H_{2}SO_{4} reacting with the
summation of moles of NH_{3} and NaOH.)

**4-7. Sygmoidal Titration Curves**

For the purpose of demonstrating the origin of sygmoidal titration curves, even the necessity
of portraying titration
curves as sygmoidal, it is instructive to look at what happens to the hydronium ion concentration
during the titration
of a strong acid with a strong base. Consider the titration of 50.00 mL 0.1000 M NaOH with
0.1000 M HCl. The
hydronium ion concentration remains quite low almost to the equivalence point. As all of the
hydroxide ion is used
up, the hydronium ion concentration suddenly increases by 4-5 orders of magnitude within a
volume change of a few
hundredths of a mL. This translates to 4-5 pH units and illustrates why titration curves must be
portrayed in a log-linear manner. Consider the following table (the student is invited to fill in the
blank cells:

mL 0.1000 M
HCl |
mmoles HCl
added |
Total volume
(mL) |
mmoles OH^{-}
remaining |
mmoles H_{3}O^{+}
in excess |
[OH^{-}] |
[H_{3}O^{+}] |
pH |

0.00 | 0 | 50.00 | 5.000 | 0.100 | 1x10^{-13} |
13 | |

40.91 | 4.091 | 90.91 | 1x10^{-2} |
||||

49.01 | 99.01 | 0.099 | 1x10^{-3} |
||||

49.90 | 4.990 | .01 | 1x10^{-4} |
||||

49.99 | 4.999 | 99.99 | .001 | 1x10^{-5} |
|||

50.01 | 5.001 | 0.001 | 1x10^{-9} |
10^{-5} |
|||

50.10 | 5.010 | 100.10 | 1x10^{-10} |
10^{-4} |
|||

50.99 | 5.099 | 100.99 | |||||

59.09 | 5.909 | 109.09 | 0.909 | 1.25 x 10^{-12} |
8.3x10^{-3} |
||

100.00 | 10.00 | 150.00 | 5.00 | 3x10^{-13} |
0.033 |

Now plot pH vs volume of HCl added:

+ + + + + + + + + + + + + + + + + + + + + + + + + + + + + + + +

+ + + + + + + + + + + + + + + + + + + + + + + + + + + + + + + +

+ + + + + + + + + + + + + + + + + + + + + + + + + + + + + + + +

+ + + + + + + + + + + + + + + + + + + + + + + + + + + + + + + +

+ + + + + + + + + + + + + + + + + + + + + + + + + + + + + + + +

+ + + + + + + + + + + + + + + + + + + + + + + + + + + + + + + +

+ + + + + + + + + + + + + + + + + + + + + + + + + + + + + + + +

pH+ + + + + + + + + + + + + + + + + + + + + + + + + + + + + + + +

+ + + + + + + + + + + + + + + + + + + + + + + + + + + + + + + +

+ + + + + + + + + + + + + + + + + + + + + + + + + + + + + + + +

+ + + + + + + + + + + + + + + + + + + + + + + + + + + + + + + +

+ + + + + + + + + + + + + + + + + + + + + + + + + + + + + + + +

+ + + + + + + + + + + + + + + + + + + + + + + + + + + + + + + +

+ + + + + + + + + + + + + + + + + + + + + + + + + + + + + + + +

+ + + + + + + + + + + + + + + + + + + + + + + + + + + + + + + +

+ + + + + + + + + + + + + + + + + + + + + + + + + + + + + + + +

Volume HCl added (mL)

This is the shape of a sygmoidal titration curve.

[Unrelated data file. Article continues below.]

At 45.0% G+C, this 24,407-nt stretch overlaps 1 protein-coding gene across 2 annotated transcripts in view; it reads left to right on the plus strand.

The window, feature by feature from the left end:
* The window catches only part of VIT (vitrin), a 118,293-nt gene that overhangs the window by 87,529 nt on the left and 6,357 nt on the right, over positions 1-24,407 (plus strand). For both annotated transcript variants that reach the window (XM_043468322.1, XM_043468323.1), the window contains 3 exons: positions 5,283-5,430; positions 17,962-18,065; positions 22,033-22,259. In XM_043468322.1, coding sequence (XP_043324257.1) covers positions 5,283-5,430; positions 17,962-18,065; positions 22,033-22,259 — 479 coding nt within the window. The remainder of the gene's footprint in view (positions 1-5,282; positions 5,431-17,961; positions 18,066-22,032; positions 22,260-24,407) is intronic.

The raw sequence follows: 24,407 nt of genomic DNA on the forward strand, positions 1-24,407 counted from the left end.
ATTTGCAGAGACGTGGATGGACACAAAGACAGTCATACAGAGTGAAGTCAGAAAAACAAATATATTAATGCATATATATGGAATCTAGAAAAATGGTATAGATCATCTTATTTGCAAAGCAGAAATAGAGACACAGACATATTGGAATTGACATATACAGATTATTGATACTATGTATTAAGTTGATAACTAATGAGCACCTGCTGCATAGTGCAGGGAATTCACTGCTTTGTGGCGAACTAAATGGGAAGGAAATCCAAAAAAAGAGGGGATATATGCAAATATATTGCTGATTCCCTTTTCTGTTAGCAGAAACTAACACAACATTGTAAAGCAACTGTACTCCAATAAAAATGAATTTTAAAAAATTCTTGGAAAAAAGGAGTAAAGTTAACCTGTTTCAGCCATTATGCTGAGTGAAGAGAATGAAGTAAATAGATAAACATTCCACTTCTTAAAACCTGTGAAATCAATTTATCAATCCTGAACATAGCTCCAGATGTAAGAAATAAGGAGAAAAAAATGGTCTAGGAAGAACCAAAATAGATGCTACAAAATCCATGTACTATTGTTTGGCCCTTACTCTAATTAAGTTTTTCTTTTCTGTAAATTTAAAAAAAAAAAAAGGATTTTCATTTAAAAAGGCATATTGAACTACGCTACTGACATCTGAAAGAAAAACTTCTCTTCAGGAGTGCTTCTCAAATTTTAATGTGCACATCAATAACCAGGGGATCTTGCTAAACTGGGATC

At and near the equivalence point, two phenomena affect the pH: (1) the stoichiometry of the
chemical equation and
(2) the autoionization or * autoprotolysis* of water. As the amount
of HCl added approaches the equivalence point,
the total amount of OH

This process governs
the value of the protolysis equation:

The simple method of
estimating the value of the hydronium ion and hydroxide ion concentrations then is
complicated by this additional source of acidic and basic species, and the calculation moves into
the realm of the
quadratic equation.

The general form for a **quadratic equation** can be written as

The
**quadratic formula** shows the root, or value of x for the quadratic equation:

Note in the table
above that as HCl is added, the mmoles of OH^{-} decrease toward zero, but until the
equivalence
point is approached that value greatly exceeds the mmoles of OH^{-} which are
produced by protolysis. For example,
in the table above for the addition of 49.99 mL HCl ,

mL 0.1000 M
HCl |
mmoles HCl
added |
Total volume
(mL) |
mmoles OH^{-}
remaining |
mmoles H_{3}O^{+}
in excess |
[OH^{-}] |
[H_{3}O^{+}] |
pH |

49.99 | 4.999 | 99.99 | 0.001 | //////// | 1 x 10^{-5} |
1 x 10^{-9} |
9 |

all calculations are accomplished by addition, subtraction and division. But look what
happens if that process is
carried to the following logical absurdity:

mL 0.1000 M
HCl |
mmoles HCl
added |
Total volume
(mL) |
mmoles OH^{-}
remaining |
mmoles H_{3}O^{+}
in excess |
[OH^{-}] |
[H_{3}O^{+}] |
pH |

49.99 | 4.999 | 99.99 | 0.001 | //////// | 1x10^{-5} |
1x10^{-9} |
9 |

49.999 | 4.9999 | 99.999 | 0.0001 | //////// | 1x10^{-6} |
1x10^{-8} |
8 |

49.9999 | 4.99999 | 99.9999 | 0.00001 | //////// | 1x10^{-7} |
1x10^{-7} |
7 |

49.99999 | 4.999999 | 99.99999 | 0.000001 | //////// | 1x10^{-8} |
1x10^{-6} |
6 |

But the result is ridiculous. On the one hand the equivalence point has not yet been reached.
The solution ought
still to be a little basic but the pH is calculated to be 6. This paradox arises because the
protolysis
leading to
hydroxide and hydronium ions has been ignored. That is, the calculation of excess hydroxide ion
by the simple